Nancy Robinson Flannery has done a fine job of editing these unabridged letters. They make poignant reading and are a reminder that even heroes suffer the same doubts and frailties as the rest of us.'
(Elizabeth Dean, Australian Book Review, June 2000)
Dark-eyed beauty Paquita Delprat, 17, first noticed the dashing Douglas Mawson, 27, at a function in Adelaide in 1909. By the end of 1910 they were engaged to be married.
The only cloud on the horizon was Douglas's impending expedition to Antarctica. He expected to be away for fifteen months, but they did not count on the disastrous trek from which he staggered back, alone and close to death, to find that the waiting Aurora had given up and steamed away only hours earlier. Douglas was stranded for another full year, and the lovers' endurance was stretched to the limit.
Long months intervened between ships to and from Antarctica. Letters from Douglas arrived in two batches, delivered twenty-two months apart. In one letter Paquita wailed, 'This everlasting silence is almost unbearable . . . ' The longer the lovers were apart, the more doubt, anxiety and despair crept into their correspondence, and the reader senses the growing strain on both sides.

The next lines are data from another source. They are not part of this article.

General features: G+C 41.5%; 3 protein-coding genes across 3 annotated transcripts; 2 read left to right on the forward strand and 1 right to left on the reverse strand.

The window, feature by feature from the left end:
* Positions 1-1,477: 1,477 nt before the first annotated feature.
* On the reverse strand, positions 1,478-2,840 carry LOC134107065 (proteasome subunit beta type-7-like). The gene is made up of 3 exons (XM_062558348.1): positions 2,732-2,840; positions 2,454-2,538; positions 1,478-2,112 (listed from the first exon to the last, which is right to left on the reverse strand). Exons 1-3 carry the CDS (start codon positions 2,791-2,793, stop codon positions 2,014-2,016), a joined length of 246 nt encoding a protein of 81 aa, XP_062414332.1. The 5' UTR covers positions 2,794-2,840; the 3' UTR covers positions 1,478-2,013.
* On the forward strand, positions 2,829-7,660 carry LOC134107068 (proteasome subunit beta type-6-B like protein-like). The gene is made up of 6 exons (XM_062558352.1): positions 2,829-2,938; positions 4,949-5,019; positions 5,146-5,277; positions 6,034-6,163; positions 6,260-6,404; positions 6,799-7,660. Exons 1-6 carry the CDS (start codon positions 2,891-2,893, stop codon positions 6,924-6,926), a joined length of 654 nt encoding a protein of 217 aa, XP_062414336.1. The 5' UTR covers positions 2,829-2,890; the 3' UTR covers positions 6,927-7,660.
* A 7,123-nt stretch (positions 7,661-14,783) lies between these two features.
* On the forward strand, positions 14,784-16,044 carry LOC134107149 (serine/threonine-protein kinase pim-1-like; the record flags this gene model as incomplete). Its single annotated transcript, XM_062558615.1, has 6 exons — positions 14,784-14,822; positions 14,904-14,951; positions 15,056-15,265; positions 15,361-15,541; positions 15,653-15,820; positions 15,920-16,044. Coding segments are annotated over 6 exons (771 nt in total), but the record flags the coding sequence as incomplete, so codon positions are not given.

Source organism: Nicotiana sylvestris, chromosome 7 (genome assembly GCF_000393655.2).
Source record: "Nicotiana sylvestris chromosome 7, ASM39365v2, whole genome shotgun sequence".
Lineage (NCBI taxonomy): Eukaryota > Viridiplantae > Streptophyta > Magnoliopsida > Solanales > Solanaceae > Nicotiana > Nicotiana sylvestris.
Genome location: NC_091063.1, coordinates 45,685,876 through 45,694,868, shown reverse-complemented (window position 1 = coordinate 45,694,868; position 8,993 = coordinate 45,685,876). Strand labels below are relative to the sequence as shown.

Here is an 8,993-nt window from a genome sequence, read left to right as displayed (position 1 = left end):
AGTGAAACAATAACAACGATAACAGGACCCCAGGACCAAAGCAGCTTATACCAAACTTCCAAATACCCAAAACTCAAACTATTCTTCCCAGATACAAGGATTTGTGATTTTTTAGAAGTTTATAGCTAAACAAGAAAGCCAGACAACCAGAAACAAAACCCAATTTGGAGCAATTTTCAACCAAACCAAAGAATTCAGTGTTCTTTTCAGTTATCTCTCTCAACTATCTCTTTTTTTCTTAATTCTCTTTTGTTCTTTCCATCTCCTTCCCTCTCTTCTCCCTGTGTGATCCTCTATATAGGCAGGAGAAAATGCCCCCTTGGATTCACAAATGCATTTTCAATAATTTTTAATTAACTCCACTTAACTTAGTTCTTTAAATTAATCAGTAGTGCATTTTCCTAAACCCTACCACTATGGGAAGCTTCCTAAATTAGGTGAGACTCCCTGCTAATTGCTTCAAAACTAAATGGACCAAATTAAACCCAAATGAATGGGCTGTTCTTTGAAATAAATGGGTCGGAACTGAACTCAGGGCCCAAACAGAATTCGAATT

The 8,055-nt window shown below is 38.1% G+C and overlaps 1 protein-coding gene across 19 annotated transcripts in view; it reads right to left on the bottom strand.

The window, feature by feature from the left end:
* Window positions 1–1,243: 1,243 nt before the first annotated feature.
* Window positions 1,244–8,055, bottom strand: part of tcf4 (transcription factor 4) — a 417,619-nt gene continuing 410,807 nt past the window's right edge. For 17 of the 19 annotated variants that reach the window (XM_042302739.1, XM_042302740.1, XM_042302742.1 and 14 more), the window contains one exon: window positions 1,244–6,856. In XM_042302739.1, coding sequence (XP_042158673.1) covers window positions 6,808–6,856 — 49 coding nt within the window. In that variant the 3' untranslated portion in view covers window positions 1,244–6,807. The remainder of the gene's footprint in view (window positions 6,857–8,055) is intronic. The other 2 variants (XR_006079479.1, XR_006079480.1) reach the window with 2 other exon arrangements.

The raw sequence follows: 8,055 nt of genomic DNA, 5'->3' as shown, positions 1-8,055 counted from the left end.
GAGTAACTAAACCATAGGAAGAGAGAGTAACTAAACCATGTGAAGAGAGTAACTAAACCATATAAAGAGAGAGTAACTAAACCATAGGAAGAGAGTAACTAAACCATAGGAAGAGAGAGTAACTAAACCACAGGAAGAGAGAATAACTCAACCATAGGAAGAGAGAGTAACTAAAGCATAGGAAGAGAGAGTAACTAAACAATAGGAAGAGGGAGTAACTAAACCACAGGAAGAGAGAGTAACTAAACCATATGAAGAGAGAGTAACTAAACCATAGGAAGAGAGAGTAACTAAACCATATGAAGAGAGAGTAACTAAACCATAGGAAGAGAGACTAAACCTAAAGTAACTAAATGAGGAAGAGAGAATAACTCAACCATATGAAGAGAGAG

Touchingly, Douglas kept Paquita's letters all his life. Nancy Flannery first saw them in 1991 among the papers his Estate had entrusted to the University of Adelaide, and was intrigued to glimpse the emotional life of the austere explorer-scientist. Six years later, she found Douglas's letters to Paquita among private family papers, thus completing both sides of this romantic story.